Rather than grant his point or simply ignore it, Rubin chose to respond in the name of Judaism. In so doing, she turned the debate into a contest between Christianity and Judaism.
Incorrectly arguing that Judaism does not believe in repentance as a road to redemption, Rubin pointed to herself and Stephens and said sardonically, “We Jews just believe in good and evil. We don’t believe that everyone is redeemable.”
The Christians won the debate in a knockout.
The heart of the problem, of course, is that far too many Jews, like (((Bret Stephens))) and (((Jennifer Rubin))), don’t give a damn about America or about Americans. Which would be fine; neither do most Somalis or Argentinians. The problem is that US-based Jews have been influencing US foreign and domestic policy to the detriment of Americans for the last seven decades, and Americans are now increasingly aware of this. Hence the rise of Donald Trump and the rise of the Alt-Right, among other things.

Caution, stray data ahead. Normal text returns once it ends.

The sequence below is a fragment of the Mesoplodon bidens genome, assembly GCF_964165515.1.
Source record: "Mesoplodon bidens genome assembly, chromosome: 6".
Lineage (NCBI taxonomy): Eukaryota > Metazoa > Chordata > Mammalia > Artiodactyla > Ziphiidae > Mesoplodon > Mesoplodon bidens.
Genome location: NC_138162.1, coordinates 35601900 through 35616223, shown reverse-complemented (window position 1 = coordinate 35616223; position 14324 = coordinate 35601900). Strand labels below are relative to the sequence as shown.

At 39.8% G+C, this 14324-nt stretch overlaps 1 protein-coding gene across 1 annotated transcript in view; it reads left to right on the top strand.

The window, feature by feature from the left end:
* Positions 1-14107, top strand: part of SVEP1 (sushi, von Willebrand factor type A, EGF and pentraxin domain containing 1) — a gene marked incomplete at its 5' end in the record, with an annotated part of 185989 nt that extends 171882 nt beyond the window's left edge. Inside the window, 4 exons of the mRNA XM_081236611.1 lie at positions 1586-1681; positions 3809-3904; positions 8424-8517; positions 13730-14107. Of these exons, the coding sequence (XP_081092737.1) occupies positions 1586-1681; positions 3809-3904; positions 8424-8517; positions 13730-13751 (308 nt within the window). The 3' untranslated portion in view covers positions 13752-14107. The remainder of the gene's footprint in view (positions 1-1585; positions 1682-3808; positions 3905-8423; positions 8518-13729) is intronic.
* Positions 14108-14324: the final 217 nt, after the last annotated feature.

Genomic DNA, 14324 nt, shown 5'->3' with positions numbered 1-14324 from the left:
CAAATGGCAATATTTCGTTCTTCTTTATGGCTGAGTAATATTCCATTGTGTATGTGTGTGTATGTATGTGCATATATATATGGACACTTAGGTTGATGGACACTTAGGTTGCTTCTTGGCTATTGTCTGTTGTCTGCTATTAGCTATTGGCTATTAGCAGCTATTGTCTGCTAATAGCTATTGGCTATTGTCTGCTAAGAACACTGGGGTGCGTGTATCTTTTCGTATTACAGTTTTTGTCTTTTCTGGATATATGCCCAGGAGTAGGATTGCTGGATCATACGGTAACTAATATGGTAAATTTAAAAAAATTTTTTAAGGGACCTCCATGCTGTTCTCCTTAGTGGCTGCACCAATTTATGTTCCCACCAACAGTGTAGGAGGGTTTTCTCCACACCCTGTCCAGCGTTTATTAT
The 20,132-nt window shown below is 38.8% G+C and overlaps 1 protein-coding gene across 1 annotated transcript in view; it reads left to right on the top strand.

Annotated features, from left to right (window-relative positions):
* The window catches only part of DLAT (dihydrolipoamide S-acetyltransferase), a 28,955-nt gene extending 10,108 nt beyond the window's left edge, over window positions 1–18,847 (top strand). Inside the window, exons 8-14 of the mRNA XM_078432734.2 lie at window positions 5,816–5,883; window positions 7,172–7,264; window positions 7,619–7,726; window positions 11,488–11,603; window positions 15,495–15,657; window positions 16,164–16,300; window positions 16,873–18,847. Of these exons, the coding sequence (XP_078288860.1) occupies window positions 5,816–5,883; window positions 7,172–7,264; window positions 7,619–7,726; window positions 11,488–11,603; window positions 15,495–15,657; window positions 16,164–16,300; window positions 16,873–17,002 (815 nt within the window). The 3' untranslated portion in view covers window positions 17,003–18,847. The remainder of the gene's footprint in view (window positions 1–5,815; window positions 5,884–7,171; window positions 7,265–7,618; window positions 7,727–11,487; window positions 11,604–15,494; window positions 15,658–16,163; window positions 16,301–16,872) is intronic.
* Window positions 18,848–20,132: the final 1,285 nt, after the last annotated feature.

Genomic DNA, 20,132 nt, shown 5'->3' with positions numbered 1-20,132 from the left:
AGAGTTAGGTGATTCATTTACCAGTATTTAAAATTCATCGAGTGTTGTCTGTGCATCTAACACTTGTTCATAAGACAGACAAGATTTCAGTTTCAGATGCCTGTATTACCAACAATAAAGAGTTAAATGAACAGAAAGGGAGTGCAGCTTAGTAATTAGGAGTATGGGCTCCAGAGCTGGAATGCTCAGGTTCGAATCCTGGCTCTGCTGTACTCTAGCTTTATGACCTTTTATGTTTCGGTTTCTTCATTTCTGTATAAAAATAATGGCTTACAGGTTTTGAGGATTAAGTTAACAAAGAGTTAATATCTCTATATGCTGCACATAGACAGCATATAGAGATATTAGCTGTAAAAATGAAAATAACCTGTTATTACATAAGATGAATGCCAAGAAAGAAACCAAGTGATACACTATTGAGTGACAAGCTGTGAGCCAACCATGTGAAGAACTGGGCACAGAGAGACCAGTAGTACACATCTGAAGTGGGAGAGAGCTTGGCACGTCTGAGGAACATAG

That’s why Jewish Republicans like (((Levin))), (((Shapiro))) and (((Goldberg))) are so uncharacteristically out of tune with the American electorate. Their behavior is proof of the wisdom of the Christ they reject, who warned us that a man cannot serve two masters.
Israel has nothing to fear from America, but anyone who insists on trying to convince Americans to continue acting against their own national interest eventually will, whether one prefers to regard them as an foreign enemy or a domestic one. Just as those who oppose Zionism are anti-semitic, anyone who opposes nationalism is an enemy of that nation.
Regardless, it should be readily apparent that anyone who first seeks “what is good for the Jews” rather than “what is good for the Americans” is no genuine American.